As British Columbia prepares to build the longest cable ferry in the world, residents of the two Gulf Islands it will serve are hoping to shame the provincial government into halting the project.
"I'm going to try to publicly embarrass them," said Peter Kimmerly, a former ferry and icebreaker captain who has led opposition to the new ferry plan for the route between Buckley Bay on Vancouver Island and Denman Island. The ferry would also be used by those crossing Denman to get to Hornby Island, home to about 1,000 permanent residents and up to 7,000 vacationers during the summer.
Mr. Kimmerly, a Hornby resident and operator of a gin distillery, has organized a public protest on Denman Island for next Sunday. He has started a petition that already has 600 signatures, and is encouraging everyone to write to B.C. Transportation Minister Todd Stone.
The BC Ferries board approved the plan last November for the 1.9-kilometre ferry, which will save the corporation 50 per cent of its current labour costs and up to 55 per cent of its fuel costs – or about $2-million a year.
Cable ferries are pulled from one venue to another by water currents and by winches at each end; this one will carry as many as 50 cars, the same as the old boat. BC Ferries rejected the idea of also building a cable ferry between Denman and Hornby islands, determining that the weather and water current conditions were too challenging. It says no other routes in B.C. would be suitable for a cable.
Residents turned out in force to public meetings on the two islands on Aug. 8, when they vociferously criticized the arguments presented by BC Ferries staff for a cable ferry. They say they're being used for a dangerous experiment, that the existing ferry works fine, and that there will be inevitable problems with breakdowns and safety because of the design. Many people are also concerned that 15 of 30 ferry jobs will be eliminated. "It's a crazy project," Mr. Kimmerly said. "It's such a lightweight little ship. And if this is built, it will be our ferry for 40 years."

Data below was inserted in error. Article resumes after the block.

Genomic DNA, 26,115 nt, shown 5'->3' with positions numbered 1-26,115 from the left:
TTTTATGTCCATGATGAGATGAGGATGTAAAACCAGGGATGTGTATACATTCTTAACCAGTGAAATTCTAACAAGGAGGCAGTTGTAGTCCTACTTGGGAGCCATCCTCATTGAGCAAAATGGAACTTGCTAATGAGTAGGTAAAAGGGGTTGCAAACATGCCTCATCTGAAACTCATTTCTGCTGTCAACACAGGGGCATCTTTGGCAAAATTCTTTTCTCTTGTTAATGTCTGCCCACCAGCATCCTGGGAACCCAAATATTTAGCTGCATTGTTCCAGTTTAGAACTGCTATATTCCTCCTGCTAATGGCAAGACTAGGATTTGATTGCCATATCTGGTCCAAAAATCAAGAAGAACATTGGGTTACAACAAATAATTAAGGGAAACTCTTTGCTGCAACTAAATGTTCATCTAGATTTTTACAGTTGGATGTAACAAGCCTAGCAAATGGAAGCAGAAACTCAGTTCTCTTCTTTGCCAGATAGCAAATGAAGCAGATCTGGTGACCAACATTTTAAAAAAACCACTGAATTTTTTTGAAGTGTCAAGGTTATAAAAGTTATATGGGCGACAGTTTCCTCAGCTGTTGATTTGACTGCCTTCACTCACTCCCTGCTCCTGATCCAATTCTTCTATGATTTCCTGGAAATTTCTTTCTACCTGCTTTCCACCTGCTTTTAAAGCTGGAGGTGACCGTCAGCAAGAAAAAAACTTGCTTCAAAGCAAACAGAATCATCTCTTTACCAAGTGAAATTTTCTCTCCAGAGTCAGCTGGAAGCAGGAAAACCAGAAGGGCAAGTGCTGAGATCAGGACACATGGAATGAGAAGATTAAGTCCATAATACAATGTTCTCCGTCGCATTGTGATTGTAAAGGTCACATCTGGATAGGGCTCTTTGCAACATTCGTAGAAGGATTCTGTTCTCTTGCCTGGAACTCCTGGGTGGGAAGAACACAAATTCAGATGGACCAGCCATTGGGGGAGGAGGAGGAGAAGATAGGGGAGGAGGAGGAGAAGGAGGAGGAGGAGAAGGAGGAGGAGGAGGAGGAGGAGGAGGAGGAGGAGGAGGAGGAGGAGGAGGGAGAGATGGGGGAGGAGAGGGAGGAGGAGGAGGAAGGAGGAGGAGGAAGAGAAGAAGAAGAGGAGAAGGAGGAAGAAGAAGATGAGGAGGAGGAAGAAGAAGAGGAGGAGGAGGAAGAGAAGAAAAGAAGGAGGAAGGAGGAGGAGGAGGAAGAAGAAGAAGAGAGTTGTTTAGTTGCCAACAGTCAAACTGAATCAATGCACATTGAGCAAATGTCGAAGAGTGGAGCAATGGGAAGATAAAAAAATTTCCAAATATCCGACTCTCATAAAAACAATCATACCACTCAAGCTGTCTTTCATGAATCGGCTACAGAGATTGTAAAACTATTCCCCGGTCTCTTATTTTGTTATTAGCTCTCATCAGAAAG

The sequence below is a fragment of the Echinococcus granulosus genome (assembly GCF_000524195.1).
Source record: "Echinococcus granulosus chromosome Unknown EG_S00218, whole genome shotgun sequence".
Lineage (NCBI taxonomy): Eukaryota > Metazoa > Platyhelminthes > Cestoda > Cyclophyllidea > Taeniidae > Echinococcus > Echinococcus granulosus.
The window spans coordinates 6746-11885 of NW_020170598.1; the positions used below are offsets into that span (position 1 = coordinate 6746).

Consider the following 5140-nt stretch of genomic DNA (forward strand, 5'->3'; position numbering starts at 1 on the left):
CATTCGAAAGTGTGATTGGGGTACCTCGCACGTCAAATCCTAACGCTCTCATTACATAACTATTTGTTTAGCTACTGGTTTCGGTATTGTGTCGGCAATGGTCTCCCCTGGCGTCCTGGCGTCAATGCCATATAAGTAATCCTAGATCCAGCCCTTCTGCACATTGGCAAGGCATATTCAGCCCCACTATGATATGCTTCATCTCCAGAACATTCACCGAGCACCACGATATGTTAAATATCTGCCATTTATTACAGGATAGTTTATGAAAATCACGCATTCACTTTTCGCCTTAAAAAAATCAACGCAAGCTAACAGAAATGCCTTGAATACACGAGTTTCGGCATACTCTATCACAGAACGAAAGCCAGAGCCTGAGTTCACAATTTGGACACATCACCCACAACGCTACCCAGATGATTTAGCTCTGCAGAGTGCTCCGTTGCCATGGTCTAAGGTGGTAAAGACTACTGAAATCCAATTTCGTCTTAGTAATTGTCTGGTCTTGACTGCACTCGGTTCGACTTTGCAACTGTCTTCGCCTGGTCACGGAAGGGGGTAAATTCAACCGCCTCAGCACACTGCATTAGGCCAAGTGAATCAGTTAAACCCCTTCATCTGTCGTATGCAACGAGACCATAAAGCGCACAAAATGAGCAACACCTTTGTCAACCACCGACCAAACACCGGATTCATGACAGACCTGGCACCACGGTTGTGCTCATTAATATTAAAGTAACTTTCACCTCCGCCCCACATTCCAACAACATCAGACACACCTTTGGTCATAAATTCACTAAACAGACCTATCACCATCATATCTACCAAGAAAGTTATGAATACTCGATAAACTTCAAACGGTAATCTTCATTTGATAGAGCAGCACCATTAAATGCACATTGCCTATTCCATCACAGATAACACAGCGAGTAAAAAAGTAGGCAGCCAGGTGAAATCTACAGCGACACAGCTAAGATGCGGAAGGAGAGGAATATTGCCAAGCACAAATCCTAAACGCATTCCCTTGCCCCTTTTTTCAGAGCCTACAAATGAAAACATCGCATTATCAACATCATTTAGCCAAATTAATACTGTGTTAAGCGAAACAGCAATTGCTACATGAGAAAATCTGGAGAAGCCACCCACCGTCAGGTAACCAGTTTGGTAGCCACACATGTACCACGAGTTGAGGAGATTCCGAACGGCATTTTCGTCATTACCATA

The anger speaks to the long-running anxiety island residents have about the ferry service that is essential to jobs off the island and livelihoods on it. Costs and fares have risen steadily in recent decades, sparking constant concern that the islands will become impossible to live or do business on.
"I can understand where the opposition is coming from. A lot of issues are driven by fear and apprehension because the ferries are the lifeline of our community," said Tony Law, chairman of the BC Ferries advisory committee for the Denman and Hornby routes.
That committee hasn't taken a position on the cable ferry because its members feel as though they don't have the expertise to weigh in, Mr. Law said. Instead, the committee has focused on trying to get the ferries corporation to communicate as much as possible with residents.
Speaking only on his own behalf, Mr. Law said it's hard for him to imagine that BC Ferries would put in place a system that would break down frequently.
But the committee's reticence about assessing complex technical issues isn't shared by opponents.
Mr. Kimmerly is quick to dispute the information about cable-ferry feasibility that BC Ferries has commissioned from engineering companies. He says he'd be willing to support a cable ferry if the design was changed to specify thicker cables and a vessel that is deeper and heavier.
"At the moment, it's underdesigned," Mr. Kimmerly said, adding the current design is for a vessel that is only 2.1 metres deep.
Mark Wilson, vice-president of engineering for BC Ferries, says the corporation has been doing feasibility studies and engineering analysis for the past three years. "Change doesn't come easily. But we are committed to delivering the same level of safe, reliable and efficient service as past years."